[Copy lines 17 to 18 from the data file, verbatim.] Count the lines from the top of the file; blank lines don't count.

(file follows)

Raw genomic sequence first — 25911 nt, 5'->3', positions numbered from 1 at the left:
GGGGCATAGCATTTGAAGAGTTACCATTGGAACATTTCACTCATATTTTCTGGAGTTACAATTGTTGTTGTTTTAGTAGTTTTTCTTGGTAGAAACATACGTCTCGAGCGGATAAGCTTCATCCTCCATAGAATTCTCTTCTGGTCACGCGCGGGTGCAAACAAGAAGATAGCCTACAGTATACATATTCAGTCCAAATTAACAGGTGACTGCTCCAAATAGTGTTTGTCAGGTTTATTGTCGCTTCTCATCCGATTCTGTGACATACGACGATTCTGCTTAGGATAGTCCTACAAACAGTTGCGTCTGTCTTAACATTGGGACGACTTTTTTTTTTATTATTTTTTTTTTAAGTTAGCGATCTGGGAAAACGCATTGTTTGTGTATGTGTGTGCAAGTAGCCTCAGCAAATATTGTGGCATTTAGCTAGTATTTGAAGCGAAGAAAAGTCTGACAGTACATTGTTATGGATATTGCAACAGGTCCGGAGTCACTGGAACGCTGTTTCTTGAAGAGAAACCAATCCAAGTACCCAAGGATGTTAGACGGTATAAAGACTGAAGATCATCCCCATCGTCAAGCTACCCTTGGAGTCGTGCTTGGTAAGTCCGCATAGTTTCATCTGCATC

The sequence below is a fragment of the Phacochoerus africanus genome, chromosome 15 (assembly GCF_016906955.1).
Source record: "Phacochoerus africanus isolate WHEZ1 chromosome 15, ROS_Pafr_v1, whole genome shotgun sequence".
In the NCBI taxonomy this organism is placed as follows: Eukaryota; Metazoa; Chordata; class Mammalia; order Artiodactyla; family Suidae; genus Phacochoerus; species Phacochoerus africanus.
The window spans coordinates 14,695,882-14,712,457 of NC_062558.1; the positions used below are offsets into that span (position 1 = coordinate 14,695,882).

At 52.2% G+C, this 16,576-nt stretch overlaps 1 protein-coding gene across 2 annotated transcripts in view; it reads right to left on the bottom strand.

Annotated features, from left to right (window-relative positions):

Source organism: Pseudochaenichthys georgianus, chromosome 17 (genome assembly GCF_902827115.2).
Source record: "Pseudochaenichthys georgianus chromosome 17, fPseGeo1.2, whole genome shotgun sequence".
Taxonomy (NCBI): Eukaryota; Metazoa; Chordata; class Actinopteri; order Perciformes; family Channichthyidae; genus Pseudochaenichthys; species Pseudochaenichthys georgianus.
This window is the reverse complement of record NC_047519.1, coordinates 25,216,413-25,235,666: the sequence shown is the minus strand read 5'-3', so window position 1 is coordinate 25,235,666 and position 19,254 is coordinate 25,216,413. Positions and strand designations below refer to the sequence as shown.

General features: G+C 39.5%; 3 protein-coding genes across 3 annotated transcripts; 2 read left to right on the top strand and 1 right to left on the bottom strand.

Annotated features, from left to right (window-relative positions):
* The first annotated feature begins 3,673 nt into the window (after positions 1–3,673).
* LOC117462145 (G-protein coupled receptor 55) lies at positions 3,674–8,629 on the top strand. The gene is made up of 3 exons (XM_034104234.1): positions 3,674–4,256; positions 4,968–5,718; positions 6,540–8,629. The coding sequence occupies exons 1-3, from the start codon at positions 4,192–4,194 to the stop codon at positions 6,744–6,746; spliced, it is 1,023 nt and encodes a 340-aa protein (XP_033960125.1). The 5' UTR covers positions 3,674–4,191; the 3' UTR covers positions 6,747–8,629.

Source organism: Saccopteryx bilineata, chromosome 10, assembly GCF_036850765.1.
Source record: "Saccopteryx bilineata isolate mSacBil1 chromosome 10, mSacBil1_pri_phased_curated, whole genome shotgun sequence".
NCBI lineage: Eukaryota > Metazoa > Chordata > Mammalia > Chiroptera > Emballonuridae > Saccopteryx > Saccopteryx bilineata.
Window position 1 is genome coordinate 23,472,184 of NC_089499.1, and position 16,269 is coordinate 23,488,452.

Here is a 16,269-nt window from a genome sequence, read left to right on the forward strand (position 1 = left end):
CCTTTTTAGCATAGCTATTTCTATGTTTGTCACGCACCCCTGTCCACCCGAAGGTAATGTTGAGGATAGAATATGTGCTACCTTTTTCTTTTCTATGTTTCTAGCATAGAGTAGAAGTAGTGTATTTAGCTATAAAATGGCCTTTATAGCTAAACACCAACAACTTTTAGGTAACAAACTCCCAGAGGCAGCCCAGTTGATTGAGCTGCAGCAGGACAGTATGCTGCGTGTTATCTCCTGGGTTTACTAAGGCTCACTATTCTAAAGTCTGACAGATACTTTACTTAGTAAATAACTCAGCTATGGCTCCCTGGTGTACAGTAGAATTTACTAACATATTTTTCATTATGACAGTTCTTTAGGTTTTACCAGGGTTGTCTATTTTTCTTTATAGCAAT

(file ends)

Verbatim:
Source organism: Saccopteryx bilineata, chromosome 10, assembly GCF_036850765.1.
Source record: "Saccopteryx bilineata isolate mSacBil1 chromosome 10, mSacBil1_pri_phased_curated, whole genome shotgun sequence".